Security Hardening is a standard thing that is rarely done by most system administrators. As SSH is the standard for remote terminal access due to its simplicity encryption and wide use, the most basic thing to do as a first step of security improve on fresh installed GNU / Linux.
This is few of the things I'm aware of that improves sshd service security.
1. Strengthen OpenSSH encryption cyphers supported (usually to enable ones known with stronger encryption opts:
2. Disabling remote root login access
3. Make User sessions exprit /setting client timeout values etc.
Default expiry interval is 5 minutes, reducing this to smth like 3 minutes is usually a good, this is done with below 2 opts.
ClientAliveInterval – Sets a timeout interval in seconds after which if no data has been received from the client, sshd will send a message through the encrypted channel to request a response from the client.
ClientAliveCountMax – Sets the limit of how long a client are allowed to stay unresponsive before being disconnected.
4. Require always password on login (do not check for SSH Key auth)
– Some refer to allow only Authentication with keys also for security, if you're one of those use:
5. Disable XForwarding
Most servers do not need to have Xorg or any kind of GUI environment, as well as you don't want to allow SSH Tunneling etc.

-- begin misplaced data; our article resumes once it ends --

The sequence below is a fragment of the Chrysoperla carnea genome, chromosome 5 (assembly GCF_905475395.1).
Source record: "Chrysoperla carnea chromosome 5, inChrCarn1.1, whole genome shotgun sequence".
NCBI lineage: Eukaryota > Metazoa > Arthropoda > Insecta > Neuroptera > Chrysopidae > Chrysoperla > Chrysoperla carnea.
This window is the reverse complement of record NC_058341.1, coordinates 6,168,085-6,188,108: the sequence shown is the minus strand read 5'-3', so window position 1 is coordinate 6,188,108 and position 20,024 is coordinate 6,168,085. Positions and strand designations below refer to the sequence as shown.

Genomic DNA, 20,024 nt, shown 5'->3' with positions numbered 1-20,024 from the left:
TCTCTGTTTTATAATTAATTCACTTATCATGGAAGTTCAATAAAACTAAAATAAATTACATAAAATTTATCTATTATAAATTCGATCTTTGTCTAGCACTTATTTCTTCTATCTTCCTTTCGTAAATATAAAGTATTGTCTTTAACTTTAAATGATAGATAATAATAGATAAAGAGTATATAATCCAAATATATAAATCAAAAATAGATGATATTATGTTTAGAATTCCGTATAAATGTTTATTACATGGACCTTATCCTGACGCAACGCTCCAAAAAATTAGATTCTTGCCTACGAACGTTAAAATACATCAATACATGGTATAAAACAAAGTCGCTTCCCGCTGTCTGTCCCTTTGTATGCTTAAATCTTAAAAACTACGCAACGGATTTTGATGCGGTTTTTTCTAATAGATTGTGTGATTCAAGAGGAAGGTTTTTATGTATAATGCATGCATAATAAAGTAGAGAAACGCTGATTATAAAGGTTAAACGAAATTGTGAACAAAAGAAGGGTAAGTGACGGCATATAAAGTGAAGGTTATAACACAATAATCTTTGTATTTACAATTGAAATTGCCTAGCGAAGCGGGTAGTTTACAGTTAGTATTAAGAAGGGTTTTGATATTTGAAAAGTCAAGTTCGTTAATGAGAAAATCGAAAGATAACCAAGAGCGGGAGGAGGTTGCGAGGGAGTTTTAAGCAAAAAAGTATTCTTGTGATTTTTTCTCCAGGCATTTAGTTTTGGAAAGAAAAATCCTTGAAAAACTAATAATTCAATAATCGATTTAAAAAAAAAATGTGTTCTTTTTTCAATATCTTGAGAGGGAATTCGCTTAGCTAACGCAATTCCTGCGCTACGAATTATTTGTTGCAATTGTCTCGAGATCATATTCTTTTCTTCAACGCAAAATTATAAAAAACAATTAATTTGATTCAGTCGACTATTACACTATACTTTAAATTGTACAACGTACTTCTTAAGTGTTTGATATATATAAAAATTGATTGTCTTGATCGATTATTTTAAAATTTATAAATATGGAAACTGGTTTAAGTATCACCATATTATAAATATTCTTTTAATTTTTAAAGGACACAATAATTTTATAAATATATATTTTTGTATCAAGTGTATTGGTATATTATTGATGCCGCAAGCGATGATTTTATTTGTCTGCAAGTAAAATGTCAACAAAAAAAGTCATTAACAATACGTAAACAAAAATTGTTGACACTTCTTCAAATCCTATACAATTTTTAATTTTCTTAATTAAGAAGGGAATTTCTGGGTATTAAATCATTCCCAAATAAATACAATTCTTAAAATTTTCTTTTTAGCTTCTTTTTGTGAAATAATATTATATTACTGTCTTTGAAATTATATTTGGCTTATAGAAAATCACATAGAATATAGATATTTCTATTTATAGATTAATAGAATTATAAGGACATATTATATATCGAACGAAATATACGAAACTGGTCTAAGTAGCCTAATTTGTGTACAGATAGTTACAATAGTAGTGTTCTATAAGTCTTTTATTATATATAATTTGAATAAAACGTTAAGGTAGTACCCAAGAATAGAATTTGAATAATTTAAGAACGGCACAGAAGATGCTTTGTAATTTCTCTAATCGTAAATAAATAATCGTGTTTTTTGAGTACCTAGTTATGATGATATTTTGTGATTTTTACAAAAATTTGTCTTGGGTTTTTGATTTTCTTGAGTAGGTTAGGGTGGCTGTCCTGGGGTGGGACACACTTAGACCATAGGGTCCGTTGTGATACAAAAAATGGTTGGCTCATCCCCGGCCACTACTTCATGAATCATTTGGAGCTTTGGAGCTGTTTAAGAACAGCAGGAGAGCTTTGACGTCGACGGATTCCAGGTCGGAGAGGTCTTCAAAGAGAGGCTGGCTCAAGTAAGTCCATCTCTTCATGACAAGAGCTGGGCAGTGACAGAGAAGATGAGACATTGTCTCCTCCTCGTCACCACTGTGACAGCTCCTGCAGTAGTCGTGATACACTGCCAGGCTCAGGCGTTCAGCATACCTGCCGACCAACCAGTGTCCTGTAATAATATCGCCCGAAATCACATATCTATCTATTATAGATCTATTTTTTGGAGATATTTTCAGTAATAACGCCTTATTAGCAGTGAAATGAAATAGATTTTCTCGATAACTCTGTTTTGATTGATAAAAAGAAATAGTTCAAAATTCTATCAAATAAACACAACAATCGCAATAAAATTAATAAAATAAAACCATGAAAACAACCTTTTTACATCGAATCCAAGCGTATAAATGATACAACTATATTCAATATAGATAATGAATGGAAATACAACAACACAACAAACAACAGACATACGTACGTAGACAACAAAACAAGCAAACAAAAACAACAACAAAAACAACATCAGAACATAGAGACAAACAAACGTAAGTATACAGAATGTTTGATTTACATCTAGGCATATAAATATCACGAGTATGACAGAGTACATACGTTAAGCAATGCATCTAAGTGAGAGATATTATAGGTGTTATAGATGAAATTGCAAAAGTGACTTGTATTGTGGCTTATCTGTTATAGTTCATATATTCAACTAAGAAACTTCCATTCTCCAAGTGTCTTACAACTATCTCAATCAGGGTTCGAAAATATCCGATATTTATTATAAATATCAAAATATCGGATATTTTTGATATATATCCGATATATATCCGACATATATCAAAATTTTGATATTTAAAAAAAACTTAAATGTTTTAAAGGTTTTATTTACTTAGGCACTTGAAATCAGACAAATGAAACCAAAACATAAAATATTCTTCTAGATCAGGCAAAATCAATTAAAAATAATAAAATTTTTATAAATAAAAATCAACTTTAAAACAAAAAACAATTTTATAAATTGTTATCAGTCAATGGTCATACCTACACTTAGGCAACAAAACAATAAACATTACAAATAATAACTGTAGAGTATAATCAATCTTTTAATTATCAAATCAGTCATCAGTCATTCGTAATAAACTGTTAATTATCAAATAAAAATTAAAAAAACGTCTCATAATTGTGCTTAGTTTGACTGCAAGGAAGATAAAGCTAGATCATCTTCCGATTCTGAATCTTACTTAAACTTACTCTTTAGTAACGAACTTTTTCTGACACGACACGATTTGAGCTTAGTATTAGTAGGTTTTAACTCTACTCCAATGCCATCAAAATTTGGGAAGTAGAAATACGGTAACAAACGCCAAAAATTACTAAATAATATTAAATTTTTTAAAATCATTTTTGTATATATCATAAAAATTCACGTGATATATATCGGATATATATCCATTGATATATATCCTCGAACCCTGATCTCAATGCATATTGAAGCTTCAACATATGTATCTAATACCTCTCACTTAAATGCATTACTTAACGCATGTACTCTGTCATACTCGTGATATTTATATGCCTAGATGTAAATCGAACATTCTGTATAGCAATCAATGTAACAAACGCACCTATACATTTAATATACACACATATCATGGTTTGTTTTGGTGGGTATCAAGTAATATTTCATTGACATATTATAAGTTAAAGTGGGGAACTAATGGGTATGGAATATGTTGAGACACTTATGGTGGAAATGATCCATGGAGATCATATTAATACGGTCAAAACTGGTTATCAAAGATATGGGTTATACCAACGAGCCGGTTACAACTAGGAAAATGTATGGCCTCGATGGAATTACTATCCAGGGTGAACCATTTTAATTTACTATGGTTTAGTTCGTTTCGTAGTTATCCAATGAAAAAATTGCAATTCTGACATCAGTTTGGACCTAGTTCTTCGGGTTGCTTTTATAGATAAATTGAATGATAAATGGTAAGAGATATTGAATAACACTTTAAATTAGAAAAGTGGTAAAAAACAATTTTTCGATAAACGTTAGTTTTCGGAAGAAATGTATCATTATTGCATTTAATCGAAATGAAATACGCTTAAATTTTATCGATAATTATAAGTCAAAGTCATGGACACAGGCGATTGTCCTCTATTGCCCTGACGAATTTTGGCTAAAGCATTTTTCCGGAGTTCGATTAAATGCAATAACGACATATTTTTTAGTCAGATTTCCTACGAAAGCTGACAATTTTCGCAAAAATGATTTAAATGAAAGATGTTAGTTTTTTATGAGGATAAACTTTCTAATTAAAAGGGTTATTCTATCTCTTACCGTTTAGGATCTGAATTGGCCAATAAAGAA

6. Disable GSSAPIAuthentication
This option is for Single Sign on (SSO) authentication with a password or kerberos ticket exchange.
Some corporations do use it due to their complex environments to save people the hassle to use different separte passwords with the SSO) ..
– If for some reason you need this feature enabled
7. Disable DNS lookup on remote machine (disable attempt of sshd to resolve remote hostname)
Below is the overall good configuration to improve a bit OpenSSH security, hence make sure /etc/ssh/sshd_config have it.
## AddressFamily inet
##PasswordAuthentication no # yes for Isaac 1 server only
# PasswordAuthentication no # yes for Isaac 1 server only
# GSSAPI options
## ClientAliveInterval 86400
## UseDNS no
This conifg is working on most recent SSH versions as of 2020 and should work fine on most recent RHELs / Debian / SuSEs / Fedora / Ubuntu and virtually anything from the multiple Linux OS based devices bundled with SSH Daemon.
After sshd_config is editted test is for configuration errors.
root@linux:~# sshd -t
/etc/ssh/sshd_config line 15: Deprecated option UsePrivilegeSeparation
Deprecated options can be safely ignore but it is good practice to clear them up, they might occur if you have updated the server for multiple years due to the fact in newer OpenSSH releases some of the older configuration values were removed.
To load new made config reload sshd
root@linux:~# systemctl restart sshd
root@linux:~# systemctl status sshd
● sshd.service – OpenSSH server daemon
Loaded: loaded (/usr/lib/systemd/system/sshd.service; enabled; vendor preset: enabled)
Active: active (running) since Fr 2020-03-06 15:47:48 CET; 1 months 1 days ago
Main PID: 4162 (sshd)
└─4162 /usr/sbin/sshd -D
Of course keeping a good set of security is a question of always keeping up to date OpenSSH server, so besides this nice values make sure you are frequently patching sshd. Perhaps I'm missing something so if you stumble this article and you see I miss some sshd security tuning option share it.
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Tags: disable root login, gssapiauthentication, hardening, linux?, openssh, security, ssh, ssh login session expiry, sshd